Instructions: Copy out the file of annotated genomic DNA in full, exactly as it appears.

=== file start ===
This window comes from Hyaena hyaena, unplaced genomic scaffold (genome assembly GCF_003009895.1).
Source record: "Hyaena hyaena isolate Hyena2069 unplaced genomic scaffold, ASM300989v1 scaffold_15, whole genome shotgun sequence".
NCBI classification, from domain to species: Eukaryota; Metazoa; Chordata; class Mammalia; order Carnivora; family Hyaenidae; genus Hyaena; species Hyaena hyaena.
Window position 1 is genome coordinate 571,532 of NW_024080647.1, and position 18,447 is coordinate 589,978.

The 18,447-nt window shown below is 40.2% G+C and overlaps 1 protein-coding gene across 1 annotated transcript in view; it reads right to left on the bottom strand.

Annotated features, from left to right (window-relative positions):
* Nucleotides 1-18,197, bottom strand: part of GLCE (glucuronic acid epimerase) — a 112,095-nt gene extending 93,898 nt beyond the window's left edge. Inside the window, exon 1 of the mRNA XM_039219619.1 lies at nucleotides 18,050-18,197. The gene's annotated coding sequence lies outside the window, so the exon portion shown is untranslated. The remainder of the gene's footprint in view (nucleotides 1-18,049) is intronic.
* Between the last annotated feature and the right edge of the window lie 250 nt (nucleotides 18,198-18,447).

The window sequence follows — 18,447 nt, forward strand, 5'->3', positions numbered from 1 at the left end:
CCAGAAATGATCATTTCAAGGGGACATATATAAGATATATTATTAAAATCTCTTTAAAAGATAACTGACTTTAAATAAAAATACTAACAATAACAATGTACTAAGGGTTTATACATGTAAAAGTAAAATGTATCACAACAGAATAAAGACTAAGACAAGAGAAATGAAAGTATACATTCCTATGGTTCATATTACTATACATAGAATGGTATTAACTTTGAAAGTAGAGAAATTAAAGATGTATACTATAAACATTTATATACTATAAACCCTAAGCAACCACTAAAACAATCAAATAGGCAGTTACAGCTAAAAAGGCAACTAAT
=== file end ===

This window comes from Hyaena hyaena, unplaced genomic scaffold (genome assembly GCF_003009895.1).
Source record: "Hyaena hyaena isolate Hyena2069 unplaced genomic scaffold, ASM300989v1 scaffold_15, whole genome shotgun sequence".
NCBI classification, from domain to species: Eukaryota; Metazoa; Chordata; class Mammalia; order Carnivora; family Hyaenidae; genus Hyaena; species Hyaena hyaena.
Window position 1 is genome coordinate 571,532 of NW_024080647.1, and position 18,447 is coordinate 589,978.

The 18,447-nt window shown below is 40.2% G+C and overlaps 1 protein-coding gene across 1 annotated transcript in view; it reads right to left on the bottom strand.

Annotated features, from left to right (window-relative positions):
* Nucleotides 1-18,197, bottom strand: part of GLCE (glucuronic acid epimerase) — a 112,095-nt gene extending 93,898 nt beyond the window's left edge. Inside the window, exon 1 of the mRNA XM_039219619.1 lies at nucleotides 18,050-18,197. The gene's annotated coding sequence lies outside the window, so the exon portion shown is untranslated. The remainder of the gene's footprint in view (nucleotides 1-18,049) is intronic.
* Between the last annotated feature and the right edge of the window lie 250 nt (nucleotides 18,198-18,447).

The window sequence follows — 18,447 nt, forward strand, 5'->3', positions numbered from 1 at the left end:
CCAGAAATGATCATTTCAAGGGGACATATATAAGATATATTATTAAAATCTCTTTAAAAGATAACTGACTTTAAATAAAAATACTAACAATAACAATGTACTAAGGGTTTATACATGTAAAAGTAAAATGTATCACAACAGAATAAAGACTAAGACAAGAGAAATGAAAGTATACATTCCTATGGTTCATATTACTATACATAGAATGGTATTAACTTTGAAAGTAGAGAAATTAAAGATGTATACTATAAACATTTATATACTATAAACCCTAAGCAACCACTAAAACAATCAAATAGGCAGTTACAGCTAAAAAGGCAACTAAT